BLEDSOE’S BLOCK AMONG EARLY SEASON’S BEST HIGHLIGHTS
Eric Bledsoe chased down superstar Dwyane Wade and rejected his dunk attempt in the second quarter of Wednesday night’s 107-100 win by the Clippers. The play was the highlight of the game, and drew attention from a variety of places across the internet. F
One of the highlights of the early season occurred because Eric Bledsoe hates turnovers.
After Jamal Crawford lost the ball attempting to find Matt Barnes cutting baseline in the second quarter, Heat guard Dwyane Wade swiped it and broke down the floor for what appeared to be a breakaway dunk.
That’s when Bledsoe intervened.
Wade, who was playing with a sprained left foot, took off from about two steps inside the free throw line on the left side of the lane for a right-handed slam. Bledsoe beat him down the floor, though, stalking the eight-time All-Star before pouncing to meet him at the rim.
“That’s what I do [we] turned the ball over and I just try to get it back,” Bledsoe said. “Dwyane is a great dunker. I just tried to get the ball back.”
What happened next was slightly more explosive and momentous than getting the ball back. Bledsoe flew in, avoided contact with Wade’s body and forcefully denied the dunk attempt with his right hand as he tumbled to the floor.
The Heat possession feebly continued with Norris Cole’s layup getting swatted away by Ryan Hollins and ended when Cole launched an air-ball from 3-point range that sailed out of bounds.
After the game Bledsoe was asked how many text messages he had received about the play. The understated budding star, grinned and said, “I haven’t checked yet, but my teammates [are] enough.”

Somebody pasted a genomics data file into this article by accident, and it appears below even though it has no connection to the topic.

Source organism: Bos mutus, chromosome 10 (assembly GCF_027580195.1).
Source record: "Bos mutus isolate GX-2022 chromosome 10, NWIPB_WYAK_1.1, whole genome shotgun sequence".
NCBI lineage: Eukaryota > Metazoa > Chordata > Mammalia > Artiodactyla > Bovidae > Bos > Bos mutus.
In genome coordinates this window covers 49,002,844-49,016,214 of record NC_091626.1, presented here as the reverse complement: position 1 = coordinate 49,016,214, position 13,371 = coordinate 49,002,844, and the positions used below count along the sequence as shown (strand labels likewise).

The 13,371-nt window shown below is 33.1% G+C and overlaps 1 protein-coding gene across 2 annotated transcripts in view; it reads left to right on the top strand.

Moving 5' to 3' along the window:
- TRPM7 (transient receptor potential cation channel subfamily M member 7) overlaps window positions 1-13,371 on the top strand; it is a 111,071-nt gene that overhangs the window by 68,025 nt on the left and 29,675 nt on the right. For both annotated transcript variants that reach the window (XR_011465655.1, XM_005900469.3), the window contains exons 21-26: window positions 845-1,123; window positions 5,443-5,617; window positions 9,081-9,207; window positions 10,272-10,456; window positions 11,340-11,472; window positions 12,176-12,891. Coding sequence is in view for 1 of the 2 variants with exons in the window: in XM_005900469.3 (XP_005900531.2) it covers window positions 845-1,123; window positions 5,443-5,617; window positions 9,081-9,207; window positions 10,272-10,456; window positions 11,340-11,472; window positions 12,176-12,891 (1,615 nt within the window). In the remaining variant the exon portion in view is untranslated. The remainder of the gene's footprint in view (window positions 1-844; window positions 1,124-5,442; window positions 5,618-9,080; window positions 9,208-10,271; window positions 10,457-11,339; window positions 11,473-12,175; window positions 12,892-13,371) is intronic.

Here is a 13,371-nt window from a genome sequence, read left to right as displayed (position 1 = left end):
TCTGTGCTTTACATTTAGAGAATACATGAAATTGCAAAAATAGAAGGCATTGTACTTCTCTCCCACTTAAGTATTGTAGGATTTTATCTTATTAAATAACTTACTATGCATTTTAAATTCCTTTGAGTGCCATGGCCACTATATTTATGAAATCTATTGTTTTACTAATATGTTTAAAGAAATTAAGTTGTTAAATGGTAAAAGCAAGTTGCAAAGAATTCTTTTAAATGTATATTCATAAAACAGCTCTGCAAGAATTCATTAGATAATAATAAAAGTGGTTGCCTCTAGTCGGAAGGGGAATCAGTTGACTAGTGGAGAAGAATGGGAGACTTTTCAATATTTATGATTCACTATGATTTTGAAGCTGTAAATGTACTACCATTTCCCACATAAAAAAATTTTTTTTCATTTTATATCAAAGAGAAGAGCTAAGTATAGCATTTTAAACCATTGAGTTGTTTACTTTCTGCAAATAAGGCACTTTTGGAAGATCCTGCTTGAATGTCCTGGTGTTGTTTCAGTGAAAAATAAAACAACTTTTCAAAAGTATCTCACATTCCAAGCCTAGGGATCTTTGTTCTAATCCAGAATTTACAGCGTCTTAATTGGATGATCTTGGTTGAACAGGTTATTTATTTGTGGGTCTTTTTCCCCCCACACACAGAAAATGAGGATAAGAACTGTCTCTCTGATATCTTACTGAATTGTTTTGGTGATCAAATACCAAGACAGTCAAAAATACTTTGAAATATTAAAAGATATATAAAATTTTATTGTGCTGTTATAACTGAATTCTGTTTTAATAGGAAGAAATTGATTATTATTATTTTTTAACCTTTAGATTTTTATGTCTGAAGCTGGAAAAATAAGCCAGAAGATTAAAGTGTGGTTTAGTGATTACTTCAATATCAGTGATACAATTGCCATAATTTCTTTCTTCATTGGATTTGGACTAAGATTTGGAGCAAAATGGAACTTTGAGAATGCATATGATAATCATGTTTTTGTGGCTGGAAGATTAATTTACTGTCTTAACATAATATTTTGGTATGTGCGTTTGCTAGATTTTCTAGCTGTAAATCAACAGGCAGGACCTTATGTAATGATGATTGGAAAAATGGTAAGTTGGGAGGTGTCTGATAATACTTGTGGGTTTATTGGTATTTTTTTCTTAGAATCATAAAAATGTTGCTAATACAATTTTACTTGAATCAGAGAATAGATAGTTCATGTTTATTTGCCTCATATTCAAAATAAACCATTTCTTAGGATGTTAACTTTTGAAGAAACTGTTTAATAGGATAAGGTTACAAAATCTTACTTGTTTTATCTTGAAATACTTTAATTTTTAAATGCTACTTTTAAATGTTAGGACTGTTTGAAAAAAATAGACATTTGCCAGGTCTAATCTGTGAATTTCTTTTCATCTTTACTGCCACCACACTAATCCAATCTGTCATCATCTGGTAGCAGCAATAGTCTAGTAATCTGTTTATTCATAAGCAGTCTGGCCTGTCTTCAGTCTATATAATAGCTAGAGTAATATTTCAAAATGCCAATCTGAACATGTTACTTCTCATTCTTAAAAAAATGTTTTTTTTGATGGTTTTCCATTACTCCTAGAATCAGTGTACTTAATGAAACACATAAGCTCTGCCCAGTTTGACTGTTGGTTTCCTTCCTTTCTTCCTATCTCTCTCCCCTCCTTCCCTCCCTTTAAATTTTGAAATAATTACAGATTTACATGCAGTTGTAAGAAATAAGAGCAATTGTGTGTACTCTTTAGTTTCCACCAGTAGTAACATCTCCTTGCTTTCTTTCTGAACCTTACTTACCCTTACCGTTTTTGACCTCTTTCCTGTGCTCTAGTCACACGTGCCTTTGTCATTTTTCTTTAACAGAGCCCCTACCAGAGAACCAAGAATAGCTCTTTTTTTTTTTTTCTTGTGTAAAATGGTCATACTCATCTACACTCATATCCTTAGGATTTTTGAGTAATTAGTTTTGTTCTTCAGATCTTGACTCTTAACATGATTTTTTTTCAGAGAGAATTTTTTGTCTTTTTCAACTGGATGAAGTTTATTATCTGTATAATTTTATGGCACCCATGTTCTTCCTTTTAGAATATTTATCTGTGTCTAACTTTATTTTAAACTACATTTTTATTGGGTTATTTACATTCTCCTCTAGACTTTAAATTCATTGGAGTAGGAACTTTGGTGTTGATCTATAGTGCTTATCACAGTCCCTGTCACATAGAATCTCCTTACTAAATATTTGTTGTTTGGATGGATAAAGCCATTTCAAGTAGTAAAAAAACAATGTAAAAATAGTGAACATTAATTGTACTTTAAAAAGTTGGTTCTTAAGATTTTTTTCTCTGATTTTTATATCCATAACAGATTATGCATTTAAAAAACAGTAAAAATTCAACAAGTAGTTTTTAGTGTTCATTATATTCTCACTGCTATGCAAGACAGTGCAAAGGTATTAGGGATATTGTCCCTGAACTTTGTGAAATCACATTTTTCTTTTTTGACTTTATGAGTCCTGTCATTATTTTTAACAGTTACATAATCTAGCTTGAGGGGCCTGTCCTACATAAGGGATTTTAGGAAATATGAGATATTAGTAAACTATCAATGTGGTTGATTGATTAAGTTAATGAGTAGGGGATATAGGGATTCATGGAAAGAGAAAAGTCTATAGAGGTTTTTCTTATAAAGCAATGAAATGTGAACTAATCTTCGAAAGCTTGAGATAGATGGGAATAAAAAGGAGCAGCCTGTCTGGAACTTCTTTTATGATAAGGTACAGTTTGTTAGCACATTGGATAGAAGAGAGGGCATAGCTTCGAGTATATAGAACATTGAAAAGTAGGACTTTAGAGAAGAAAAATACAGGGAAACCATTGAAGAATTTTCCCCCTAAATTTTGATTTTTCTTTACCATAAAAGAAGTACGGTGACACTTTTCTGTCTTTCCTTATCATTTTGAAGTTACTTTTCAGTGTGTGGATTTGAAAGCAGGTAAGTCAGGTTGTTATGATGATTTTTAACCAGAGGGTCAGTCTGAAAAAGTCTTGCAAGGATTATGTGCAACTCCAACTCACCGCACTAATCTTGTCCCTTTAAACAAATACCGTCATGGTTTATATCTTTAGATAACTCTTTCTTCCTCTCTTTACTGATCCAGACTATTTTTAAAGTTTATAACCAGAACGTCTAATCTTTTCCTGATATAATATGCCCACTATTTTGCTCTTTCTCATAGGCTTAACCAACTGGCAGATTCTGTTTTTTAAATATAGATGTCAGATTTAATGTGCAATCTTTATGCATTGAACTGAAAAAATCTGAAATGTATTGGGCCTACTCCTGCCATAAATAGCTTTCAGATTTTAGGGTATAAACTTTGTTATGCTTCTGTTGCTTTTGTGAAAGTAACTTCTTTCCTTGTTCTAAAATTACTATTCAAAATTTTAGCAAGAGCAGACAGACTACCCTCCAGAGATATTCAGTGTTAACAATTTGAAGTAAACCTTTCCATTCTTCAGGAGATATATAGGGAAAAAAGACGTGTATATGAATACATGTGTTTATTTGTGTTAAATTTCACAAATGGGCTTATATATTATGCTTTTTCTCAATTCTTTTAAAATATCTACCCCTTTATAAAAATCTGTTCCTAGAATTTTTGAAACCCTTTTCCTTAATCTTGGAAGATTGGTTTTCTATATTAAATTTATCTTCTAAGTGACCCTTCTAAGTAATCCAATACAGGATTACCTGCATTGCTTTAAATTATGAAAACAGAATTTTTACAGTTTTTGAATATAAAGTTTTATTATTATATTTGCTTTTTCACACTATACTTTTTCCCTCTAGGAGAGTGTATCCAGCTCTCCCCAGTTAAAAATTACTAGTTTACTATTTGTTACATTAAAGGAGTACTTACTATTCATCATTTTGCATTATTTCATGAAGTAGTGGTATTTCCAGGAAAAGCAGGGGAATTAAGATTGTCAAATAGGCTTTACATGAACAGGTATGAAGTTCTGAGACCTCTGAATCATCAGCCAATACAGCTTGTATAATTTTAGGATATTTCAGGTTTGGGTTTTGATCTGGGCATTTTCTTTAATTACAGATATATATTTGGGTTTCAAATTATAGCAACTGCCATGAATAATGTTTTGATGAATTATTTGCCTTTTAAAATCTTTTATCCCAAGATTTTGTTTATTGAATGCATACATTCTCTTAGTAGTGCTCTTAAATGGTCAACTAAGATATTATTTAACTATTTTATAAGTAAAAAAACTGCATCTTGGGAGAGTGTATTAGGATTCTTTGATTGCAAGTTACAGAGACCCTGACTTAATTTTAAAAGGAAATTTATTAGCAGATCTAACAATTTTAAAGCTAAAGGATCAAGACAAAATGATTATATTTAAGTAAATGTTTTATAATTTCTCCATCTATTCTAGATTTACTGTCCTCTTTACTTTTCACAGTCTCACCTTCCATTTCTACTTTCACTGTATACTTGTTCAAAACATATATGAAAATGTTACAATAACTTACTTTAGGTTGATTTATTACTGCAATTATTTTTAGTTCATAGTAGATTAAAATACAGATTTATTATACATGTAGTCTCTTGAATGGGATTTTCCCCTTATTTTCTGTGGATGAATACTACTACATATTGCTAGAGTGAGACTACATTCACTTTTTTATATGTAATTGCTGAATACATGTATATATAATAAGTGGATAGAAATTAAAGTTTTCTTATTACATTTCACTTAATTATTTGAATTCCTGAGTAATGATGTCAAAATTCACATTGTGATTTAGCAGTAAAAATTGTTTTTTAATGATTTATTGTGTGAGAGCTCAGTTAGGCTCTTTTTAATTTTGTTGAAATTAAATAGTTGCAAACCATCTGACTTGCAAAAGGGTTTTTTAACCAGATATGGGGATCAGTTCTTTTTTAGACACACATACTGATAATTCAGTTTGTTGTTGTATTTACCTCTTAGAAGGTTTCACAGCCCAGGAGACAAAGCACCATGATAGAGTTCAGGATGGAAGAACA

The way his teammates react to his plays have become somewhat of a story in its own right. Typically, when Bledsoe is in the game it is as a member of the as of yet unnamed five-man bench unit that is averaging 40.8 points per game. Whether it comes after a Jamal Crawford crossover, a Hollins alley-oop, or a game-altering block by Bledsoe, the starters are amongst the Clippers’ biggest cheerleaders.
On Wednesday, they were on their feet, waving towels and screaming after Bledsoe’s play. The Staples Center crowd “oohed and awed” when it was replayed in-arena in the fourth quarter. Twitter-verse took notice with remarks about the chase-down block trending at No. 5 in the United States. NBA.com named it the “block of the night.” And even Wade, who is among the best shot-blocking guards in the league, took notice.
“Bledsoe is very good,” Wade said. "He’s really coming into his own with his athletic abilities and his penetration.”
For Bledsoe, the blocked shot was still just about making up for a turnover. “In the past, when I would turn the ball over I’d give up on the play, but now I’m just trying to play through it.”
Here are some reactions on Twitter from reporters who were in attendance Wednesday:
Eric Bledsoe with a world-class block of a Wade dunk try. You'll see it all over the the place tomorrow.
— Brian Windhorst (@WindhorstESPN) November 15, 2012
Bledsoe's block of Wade's breakaway dunk was only No. 9 in Top Plays? Sorry, it was better than a Jeff Green dunk.
— Arash Markazi (@ArashMarkazi) November 15, 2012
That Bledsoe block will end up in the year-end highlights for block of the year
— Eric Pincus (@EricPincus) November 15, 2012
Best block-shot guard of all time (D-Wade): Meet best block-shot guard of the new era (Bledsoe)
— Kevin Arnovitz (@kevinarnovitz) November 15, 2012